Scotland

Q&A: Why was the Higher English exam replaced?

Image copyright Thinkstock

Exam papers for this year's Higher English have had to be hastily replaced amid concerns some questions were leaked.

Tens of thousands of candidates across Scotland will sit the exam on Thursday.


What was the leak?

The Scottish Qualifications Authority (SQA) became aware of a "potential issue" involving one of the two question papers in the Higher English exam. This paper has been replaced.

The new one was sent out to schools and exam centres last week. All 35,000 or so candidates will sit the replacement paper on Thursday.


Do we know just what went wrong?

The SQA has not given any indication yet of just what happened or how the problem came to their attention.

There would seem to be three obvious possibilities: the risk of a leak from within the SQA itself; a leak from the printers; or a leak at a school or exam centre.

Tight security surrounds exam papers. Normally they are delivered together to schools and exam centres and stored under lock and key.

Bundles of papers are opened a short time before each exam to help ensure there is no possibility of anyone seeing the questions in advance.

One possibility is that a bundle of question papers may have been accidentally opened.

The risk of a leak nowadays is, of course, even more serious than before given the possibility of a questions appearing, say, on Facebook or Twitter.


Image copyright Thinkstock

What reassurance can the SQA give to candidates?

The SQA is adamant that candidates should not be concerned.

It is well aware of the risk that, because this story has become public knowledge, some candidates may be more nervous than normal and it is seeking to calm their anxieties.

The SQA makes the point it produces more material for every exam each year than is actually needed. So there are other questions available and they have been all through the quality control system.

However, the question paper has had to be changed very quickly. Normally setting an exam paper is a long process - the aim is to ensure the questions cover a broad range of skills and are of differing degrees of difficulty.

The question the SQA hasn't answered directly yet is how candidates can be absolutely confident that the paper when taken as a whole will conform to the expected standard.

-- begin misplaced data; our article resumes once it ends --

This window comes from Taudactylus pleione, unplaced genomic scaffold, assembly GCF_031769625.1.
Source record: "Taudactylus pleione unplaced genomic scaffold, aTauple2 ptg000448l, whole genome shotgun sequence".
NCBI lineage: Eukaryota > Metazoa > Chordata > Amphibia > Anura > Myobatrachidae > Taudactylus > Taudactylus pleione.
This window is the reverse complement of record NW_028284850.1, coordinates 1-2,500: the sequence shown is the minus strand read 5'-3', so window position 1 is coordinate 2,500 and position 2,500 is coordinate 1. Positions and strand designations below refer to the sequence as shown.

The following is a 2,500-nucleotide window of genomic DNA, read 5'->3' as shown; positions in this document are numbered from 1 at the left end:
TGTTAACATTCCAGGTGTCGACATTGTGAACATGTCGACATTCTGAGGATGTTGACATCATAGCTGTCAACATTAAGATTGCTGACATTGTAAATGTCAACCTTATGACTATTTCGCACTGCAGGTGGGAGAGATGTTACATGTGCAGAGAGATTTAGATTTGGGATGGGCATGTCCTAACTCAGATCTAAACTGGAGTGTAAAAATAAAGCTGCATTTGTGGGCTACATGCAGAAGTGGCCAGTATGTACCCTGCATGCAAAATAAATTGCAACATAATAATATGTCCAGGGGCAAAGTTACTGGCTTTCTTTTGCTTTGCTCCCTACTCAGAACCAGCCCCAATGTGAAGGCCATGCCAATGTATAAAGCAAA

What happens if it turns out to be too hard or too easy?

What can be said, is that in a subject like Higher English few if any questions are simply right or wrong.

Markers look for evidence of a candidate's skills and understanding of topics. To some extent, the questions are an opportunity for a candidate to display their abilities rather than a raw test of them.

Indeed memories of last year's Higher Maths debacle are fresh. That was an exam paper which had gone through the quality assurance process but still turned out to be far harder than it should have been.

If, for the sake of argument, the English paper turns out to be too easy or too hard that should become apparent from the range of marks.

The pass mark for an exam is rarely 50% and the boundaries between different grades fluctuate from subject to subject year to year.

So if it looks from the marks that a paper is too easy or too hard, the pass mark and the grade boundaries get adjusted up or down to ensure there is consistency from year to year.

It only becomes a problem if the pass mark moves out of that range from the mid 40s to mid 50s.

That's what happened with the Higher Maths last year when the pass mark came down to just 35%.

The SQA has been reassuring students and teachers the maths paper this year should be in line with the sort of paper they expect.


Image copyright Thinkstock

How embarrassing is this story for the SQA? Will heads have to roll?

With so little information in the public domain, it is hard to answer that question just now. This story could become hugely embarrassing for the SQA.

If a major problem with the Higher Maths one year is followed by a major problem with the Higher English the next year, then it could risk undermining confidence in the organisation.

It took the SQA years to recover from the disaster in 2000 when many candidates received the wrong results.

On the other hand, the story may be a quite different one. It may be the case that a potential disaster was averted.

If the SQA itself was not responsible for the leak, warning signs were picked up on and the replacement paper is indeed of high quality, then it is unlikely to damage the organisation.

Related Internet links

The BBC is not responsible for the content of external Internet sites